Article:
# Was there a singularity before the Big Bang or after it? [duplicate]

I am slightly confused. Some say that the initial state of the universe was a singularity, and some say that before the Big Bang; there was a singularity. Can anybody elucidate?

• It is meaningless to say "before the Big Bang" because space-time came into being at the Big Bang, so there was no time before that. – user21820 Jan 15 '15 at 14:20
• No one can say whether or not the initial state of the universe was a singularity. The current theories are good backward to a point close to, but short of, where such a singularity might have occurred. (See @jwimberley answer.) What happened earlier than that no one can say. Many authors are a bit too loose with the language on this point. Even Stephen Hawking has expressed things in a way that can be misleading. – garyp Jan 15 '15 at 14:52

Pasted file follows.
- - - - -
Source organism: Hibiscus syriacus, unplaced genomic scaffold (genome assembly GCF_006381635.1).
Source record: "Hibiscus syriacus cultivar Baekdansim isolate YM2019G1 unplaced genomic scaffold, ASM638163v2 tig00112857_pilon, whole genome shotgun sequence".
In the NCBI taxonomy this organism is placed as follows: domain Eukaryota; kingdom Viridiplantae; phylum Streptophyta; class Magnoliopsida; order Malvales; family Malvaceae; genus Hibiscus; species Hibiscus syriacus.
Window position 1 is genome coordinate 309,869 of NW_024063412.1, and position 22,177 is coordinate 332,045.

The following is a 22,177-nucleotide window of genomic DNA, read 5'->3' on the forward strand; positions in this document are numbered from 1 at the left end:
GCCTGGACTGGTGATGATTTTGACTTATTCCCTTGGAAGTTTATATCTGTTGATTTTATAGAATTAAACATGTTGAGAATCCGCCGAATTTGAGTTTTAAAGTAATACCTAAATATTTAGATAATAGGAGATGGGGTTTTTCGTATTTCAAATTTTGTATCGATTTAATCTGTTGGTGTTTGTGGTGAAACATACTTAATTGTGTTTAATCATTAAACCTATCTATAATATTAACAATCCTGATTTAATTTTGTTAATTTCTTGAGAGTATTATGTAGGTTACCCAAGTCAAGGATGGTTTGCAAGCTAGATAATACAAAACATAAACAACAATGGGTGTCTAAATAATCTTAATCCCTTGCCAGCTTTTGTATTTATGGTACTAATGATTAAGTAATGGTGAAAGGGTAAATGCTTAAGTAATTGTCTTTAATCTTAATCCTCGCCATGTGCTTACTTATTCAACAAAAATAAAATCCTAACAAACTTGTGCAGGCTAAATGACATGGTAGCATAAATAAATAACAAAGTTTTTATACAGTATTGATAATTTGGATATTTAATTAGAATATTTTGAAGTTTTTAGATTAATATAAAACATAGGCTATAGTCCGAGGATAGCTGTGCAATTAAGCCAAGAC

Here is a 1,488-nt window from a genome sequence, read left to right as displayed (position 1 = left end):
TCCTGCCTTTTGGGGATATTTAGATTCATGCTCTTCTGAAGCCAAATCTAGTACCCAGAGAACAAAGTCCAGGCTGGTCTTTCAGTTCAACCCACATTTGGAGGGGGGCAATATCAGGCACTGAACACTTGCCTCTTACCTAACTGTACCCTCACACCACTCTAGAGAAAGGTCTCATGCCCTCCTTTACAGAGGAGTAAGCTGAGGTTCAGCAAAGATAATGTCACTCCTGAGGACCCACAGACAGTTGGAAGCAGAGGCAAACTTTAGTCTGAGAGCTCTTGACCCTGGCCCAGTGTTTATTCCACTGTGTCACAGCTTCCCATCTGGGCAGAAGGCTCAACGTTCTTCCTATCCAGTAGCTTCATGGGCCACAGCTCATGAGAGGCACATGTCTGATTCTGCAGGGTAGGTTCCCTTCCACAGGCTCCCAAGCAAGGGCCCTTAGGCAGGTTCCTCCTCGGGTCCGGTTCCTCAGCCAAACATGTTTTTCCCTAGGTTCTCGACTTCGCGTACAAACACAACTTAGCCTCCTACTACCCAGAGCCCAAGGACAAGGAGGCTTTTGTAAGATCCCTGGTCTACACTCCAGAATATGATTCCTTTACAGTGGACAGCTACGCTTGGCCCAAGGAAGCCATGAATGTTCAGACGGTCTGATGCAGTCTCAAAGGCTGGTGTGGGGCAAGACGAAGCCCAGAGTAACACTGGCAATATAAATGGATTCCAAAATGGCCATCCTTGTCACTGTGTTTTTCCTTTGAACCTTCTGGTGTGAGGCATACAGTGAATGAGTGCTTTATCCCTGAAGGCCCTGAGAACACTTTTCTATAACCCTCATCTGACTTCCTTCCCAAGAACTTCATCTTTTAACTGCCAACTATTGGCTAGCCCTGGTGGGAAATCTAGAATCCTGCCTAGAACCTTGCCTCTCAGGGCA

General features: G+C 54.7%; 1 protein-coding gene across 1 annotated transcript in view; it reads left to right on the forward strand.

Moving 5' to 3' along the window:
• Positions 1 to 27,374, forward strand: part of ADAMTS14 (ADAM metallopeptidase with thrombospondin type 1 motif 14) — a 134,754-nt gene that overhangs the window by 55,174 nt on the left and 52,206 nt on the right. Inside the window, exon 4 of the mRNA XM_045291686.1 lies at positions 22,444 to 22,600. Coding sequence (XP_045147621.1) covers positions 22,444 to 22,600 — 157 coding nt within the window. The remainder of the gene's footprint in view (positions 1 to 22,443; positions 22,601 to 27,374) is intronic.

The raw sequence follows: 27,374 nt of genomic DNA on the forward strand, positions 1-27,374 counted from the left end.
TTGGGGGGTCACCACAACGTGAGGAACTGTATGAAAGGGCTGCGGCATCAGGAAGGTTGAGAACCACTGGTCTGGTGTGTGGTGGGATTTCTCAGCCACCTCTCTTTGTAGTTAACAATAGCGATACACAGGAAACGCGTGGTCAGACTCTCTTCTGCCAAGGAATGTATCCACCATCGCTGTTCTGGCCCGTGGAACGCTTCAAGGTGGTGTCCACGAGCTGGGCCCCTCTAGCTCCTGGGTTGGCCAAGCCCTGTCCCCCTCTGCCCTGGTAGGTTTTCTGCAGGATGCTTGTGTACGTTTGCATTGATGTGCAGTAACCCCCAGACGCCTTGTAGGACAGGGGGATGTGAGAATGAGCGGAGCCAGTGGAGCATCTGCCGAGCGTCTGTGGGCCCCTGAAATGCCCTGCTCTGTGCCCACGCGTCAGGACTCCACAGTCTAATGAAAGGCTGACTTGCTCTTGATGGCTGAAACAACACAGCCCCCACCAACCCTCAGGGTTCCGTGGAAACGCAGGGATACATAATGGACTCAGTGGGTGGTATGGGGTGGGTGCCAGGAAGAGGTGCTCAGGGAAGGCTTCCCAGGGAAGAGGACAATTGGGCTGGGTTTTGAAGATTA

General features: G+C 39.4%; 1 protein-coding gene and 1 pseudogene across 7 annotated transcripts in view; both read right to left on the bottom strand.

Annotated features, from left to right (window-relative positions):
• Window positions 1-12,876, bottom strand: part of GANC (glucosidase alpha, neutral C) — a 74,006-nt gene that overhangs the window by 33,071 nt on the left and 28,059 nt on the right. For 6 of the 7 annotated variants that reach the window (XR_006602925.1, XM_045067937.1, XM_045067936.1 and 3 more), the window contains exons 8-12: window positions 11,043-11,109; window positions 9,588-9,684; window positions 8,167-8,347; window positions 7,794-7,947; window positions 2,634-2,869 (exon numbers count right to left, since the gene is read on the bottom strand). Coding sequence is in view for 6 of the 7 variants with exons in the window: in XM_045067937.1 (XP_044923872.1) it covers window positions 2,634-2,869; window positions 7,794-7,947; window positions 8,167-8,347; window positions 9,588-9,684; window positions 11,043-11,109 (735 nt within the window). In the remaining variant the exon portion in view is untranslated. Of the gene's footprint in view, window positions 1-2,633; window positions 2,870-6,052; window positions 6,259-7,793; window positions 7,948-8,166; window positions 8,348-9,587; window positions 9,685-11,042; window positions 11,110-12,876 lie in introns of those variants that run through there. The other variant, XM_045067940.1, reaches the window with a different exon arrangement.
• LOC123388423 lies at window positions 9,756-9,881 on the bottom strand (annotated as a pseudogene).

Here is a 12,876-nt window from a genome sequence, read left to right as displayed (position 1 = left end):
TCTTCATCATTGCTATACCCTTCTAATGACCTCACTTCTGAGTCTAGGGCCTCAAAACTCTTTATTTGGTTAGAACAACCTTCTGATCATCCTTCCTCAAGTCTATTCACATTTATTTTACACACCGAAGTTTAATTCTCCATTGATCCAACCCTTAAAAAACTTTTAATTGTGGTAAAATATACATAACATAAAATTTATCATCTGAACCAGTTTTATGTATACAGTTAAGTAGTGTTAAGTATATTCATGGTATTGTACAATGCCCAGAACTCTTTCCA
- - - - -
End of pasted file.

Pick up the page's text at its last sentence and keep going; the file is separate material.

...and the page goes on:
• Very relevant article that addresses this to some extent: profmattstrassler.com/2014/03/21/… – Brandon Enright Jan 15 '15 at 15:57

Different authors use different definitions of "Big Bang". One (the latter you refer to) is that the Big Bang only refers to the expansion of the universe from age $\epsilon$ to a while later, where $\epsilon$ is the earliest time for which the Big Bang theory has experimental/observational support (from nucleosynthesis, CMB, etc.). More formally, this usage restricts the "Big Bang" to refer to the period of expansion from a very small scale factor $a_{min}$ up to some larger scale factor - usually at recombination ($a_{max} = 0.001$). The actual "singularity" at $t=0$ is not the only possibility and does not have direct experimental/observational support.